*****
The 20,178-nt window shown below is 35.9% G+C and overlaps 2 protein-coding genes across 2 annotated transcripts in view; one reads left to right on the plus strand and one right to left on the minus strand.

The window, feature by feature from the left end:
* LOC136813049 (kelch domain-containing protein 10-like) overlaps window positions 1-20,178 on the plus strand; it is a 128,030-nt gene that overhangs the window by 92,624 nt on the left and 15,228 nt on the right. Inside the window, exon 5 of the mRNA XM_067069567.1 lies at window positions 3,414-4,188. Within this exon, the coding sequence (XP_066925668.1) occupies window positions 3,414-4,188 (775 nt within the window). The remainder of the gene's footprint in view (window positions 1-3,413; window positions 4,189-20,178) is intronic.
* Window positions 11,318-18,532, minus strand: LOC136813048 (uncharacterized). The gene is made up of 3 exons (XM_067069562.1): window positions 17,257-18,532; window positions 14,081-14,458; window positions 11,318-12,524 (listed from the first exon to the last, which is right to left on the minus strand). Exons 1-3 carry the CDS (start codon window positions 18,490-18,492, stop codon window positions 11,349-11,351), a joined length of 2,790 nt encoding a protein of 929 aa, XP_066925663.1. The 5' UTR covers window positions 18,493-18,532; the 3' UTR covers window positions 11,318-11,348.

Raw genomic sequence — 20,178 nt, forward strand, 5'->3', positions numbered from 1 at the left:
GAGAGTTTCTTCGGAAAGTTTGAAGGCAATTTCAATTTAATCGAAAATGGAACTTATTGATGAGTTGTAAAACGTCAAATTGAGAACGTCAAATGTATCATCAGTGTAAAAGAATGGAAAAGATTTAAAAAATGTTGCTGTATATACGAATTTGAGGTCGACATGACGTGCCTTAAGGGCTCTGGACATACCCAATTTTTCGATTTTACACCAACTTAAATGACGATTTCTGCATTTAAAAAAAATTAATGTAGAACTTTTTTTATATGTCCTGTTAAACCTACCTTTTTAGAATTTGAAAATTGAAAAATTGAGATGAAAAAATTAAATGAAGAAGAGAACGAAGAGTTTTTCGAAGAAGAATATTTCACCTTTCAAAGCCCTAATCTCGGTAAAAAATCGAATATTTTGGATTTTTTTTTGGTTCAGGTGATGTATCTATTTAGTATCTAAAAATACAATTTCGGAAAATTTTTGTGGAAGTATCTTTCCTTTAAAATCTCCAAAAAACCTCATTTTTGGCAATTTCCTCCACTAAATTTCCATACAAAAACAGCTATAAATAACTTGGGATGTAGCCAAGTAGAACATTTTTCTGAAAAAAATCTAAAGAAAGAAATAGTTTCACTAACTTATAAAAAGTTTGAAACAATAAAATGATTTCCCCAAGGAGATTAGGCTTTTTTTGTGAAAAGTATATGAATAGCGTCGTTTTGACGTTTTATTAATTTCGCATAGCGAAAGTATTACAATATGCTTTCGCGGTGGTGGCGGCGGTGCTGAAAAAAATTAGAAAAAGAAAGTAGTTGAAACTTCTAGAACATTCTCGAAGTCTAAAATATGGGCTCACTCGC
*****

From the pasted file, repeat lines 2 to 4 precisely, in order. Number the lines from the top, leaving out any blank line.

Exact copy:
The window, feature by feature from the left end:
* LOC136813049 (kelch domain-containing protein 10-like) overlaps window positions 1-20,178 on the plus strand; it is a 128,030-nt gene that overhangs the window by 92,624 nt on the left and 15,228 nt on the right. Inside the window, exon 5 of the mRNA XM_067069567.1 lies at window positions 3,414-4,188. Within this exon, the coding sequence (XP_066925668.1) occupies window positions 3,414-4,188 (775 nt within the window). The remainder of the gene's footprint in view (window positions 1-3,413; window positions 4,189-20,178) is intronic.
* Window positions 11,318-18,532, minus strand: LOC136813048 (uncharacterized). The gene is made up of 3 exons (XM_067069562.1): window positions 17,257-18,532; window positions 14,081-14,458; window positions 11,318-12,524 (listed from the first exon to the last, which is right to left on the minus strand). Exons 1-3 carry the CDS (start codon window positions 18,490-18,492, stop codon window positions 11,349-11,351), a joined length of 2,790 nt encoding a protein of 929 aa, XP_066925663.1. The 5' UTR covers window positions 18,493-18,532; the 3' UTR covers window positions 11,318-11,348.